Family history of venous thromboembolism as a risk factor and genetic research tool.
Forskningsoutput: Tidskriftsbidrag › Artikel i vetenskaplig tidskrift
Familial clustering of venous thromboembolism (VTE) was described as far back as 1905 by Briggs. Although Egeberg discovered inherited deficiency of antithrombin in 1965, it was not until Dahlbäck discovered resistance to activated protein C in 1993 that it became clear that genetic factors are common risk factors of VTE. Several genes have been linked to familial aggregation of VTE and genome-wide association studies have found several novel gene loci. Still, it has been estimated that much of the heritability for VTE remains to be discovered. Family history (FH) of VTE is therefore still important to determine whether a patient has an increased genetic risk of VTE. FH has the potential to represent the sum of effects and interactions between environmental and genetic factors. In this article the design, methodology, results, clinical and genetic implications of FH studies of VTE are reviewed. FH in first-degree relatives (siblings and/or parents) is associated with a 2-3 times increased familial relative risk (FRR). However, the FRR is dependent on age, number of affected relatives, and presentation of VTE (provoked/unprovoked). Especially high familial risks are observed in individuals with two or more affected siblings (FFR> 50). However, the familial risk for recurrent VTE is much lower or non-significant. Moreover, FH of VTE appears mainly to be important for venous diseases (i. e. VTE and varicose veins). The familial associations with other diseases are weaker. In conclusion, FH of VTE is an important research tool and a clinically potential useful risk factor for VTE.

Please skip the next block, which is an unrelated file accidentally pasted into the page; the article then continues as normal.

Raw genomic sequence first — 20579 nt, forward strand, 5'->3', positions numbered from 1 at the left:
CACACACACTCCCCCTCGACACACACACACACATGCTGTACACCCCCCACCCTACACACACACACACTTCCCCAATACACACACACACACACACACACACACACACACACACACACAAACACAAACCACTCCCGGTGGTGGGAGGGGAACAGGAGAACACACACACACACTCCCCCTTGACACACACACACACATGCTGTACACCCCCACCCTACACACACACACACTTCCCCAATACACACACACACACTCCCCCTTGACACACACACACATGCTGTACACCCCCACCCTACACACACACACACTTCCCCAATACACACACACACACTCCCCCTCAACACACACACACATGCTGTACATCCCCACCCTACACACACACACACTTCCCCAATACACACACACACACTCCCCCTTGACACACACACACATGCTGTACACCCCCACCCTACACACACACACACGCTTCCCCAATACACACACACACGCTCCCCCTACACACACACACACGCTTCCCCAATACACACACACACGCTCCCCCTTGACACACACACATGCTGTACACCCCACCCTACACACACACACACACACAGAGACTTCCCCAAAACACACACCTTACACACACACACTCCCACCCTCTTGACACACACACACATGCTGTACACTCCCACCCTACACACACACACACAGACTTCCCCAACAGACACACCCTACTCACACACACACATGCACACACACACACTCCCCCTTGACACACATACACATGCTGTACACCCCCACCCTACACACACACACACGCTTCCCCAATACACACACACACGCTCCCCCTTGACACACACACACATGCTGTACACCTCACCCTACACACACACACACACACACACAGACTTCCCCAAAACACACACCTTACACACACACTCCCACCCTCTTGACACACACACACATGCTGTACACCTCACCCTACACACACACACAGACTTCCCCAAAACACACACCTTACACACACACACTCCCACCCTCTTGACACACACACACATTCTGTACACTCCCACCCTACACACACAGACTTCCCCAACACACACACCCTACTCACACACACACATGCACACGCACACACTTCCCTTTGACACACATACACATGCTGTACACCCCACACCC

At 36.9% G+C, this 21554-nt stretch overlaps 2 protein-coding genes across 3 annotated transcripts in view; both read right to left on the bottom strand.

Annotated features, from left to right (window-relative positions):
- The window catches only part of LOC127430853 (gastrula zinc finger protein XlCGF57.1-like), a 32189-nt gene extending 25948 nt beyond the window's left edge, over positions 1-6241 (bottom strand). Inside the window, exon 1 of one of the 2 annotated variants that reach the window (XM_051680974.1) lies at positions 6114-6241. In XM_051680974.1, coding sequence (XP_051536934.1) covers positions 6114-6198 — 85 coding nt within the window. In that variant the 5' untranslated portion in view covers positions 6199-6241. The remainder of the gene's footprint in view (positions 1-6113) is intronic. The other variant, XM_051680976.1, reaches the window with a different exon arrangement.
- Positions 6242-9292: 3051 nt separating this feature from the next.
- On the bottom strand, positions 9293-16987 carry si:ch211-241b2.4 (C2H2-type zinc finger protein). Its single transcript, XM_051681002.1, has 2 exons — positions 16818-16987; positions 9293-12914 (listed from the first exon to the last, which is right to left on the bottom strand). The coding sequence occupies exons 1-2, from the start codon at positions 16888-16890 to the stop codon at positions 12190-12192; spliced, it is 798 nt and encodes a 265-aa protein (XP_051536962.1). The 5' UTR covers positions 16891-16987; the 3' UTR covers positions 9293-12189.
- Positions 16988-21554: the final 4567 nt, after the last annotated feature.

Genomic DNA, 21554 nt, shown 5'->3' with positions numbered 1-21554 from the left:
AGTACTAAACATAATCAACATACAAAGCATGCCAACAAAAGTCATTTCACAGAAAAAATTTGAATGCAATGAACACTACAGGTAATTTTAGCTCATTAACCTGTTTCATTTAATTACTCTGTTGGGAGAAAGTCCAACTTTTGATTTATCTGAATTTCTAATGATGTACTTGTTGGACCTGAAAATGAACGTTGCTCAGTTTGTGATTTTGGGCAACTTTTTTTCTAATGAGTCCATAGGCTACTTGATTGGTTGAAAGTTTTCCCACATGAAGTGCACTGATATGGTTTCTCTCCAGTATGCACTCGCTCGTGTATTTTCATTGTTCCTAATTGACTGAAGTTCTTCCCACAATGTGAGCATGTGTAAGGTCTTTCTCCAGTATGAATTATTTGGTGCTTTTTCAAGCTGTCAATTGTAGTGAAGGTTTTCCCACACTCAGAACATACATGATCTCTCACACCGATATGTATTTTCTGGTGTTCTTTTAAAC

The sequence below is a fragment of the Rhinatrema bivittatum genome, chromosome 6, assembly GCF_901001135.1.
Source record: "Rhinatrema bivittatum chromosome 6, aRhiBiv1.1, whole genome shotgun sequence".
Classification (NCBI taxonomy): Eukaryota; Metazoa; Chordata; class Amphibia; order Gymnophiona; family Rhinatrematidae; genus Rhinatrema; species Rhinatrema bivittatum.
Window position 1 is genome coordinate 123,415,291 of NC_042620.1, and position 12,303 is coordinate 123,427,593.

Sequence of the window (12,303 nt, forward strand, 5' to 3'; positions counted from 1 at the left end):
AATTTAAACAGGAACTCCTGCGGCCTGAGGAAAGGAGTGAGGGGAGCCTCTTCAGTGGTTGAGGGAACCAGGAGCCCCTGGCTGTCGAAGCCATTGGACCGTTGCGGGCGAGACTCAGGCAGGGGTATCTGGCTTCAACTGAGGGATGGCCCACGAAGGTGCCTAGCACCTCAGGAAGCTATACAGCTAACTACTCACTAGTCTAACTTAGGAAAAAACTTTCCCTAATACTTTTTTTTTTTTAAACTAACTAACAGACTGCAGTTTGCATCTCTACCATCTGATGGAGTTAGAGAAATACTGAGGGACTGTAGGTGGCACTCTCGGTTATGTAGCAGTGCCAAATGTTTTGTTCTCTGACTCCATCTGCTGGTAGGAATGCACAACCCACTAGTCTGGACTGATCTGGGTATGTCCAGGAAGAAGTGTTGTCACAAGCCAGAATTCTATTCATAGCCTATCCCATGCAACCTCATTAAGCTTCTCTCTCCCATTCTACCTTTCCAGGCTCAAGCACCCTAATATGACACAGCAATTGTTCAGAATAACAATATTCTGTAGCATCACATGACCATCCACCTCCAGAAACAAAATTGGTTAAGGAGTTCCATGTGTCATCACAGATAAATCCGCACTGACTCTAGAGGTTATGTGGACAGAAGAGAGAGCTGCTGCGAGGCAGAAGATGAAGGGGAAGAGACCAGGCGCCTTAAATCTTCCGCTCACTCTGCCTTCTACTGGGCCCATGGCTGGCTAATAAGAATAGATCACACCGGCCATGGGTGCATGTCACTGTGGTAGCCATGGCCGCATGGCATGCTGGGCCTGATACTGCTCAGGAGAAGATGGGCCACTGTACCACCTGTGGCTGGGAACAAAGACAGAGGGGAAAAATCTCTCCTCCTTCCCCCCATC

|Enheter & grupper|
Ämnesklassifikation (UKÄ) – OBLIGATORISK
|Tidskrift||Thrombosis and Haemostasis|
|Status||Published - 2015|
|Peer review utförd||Ja|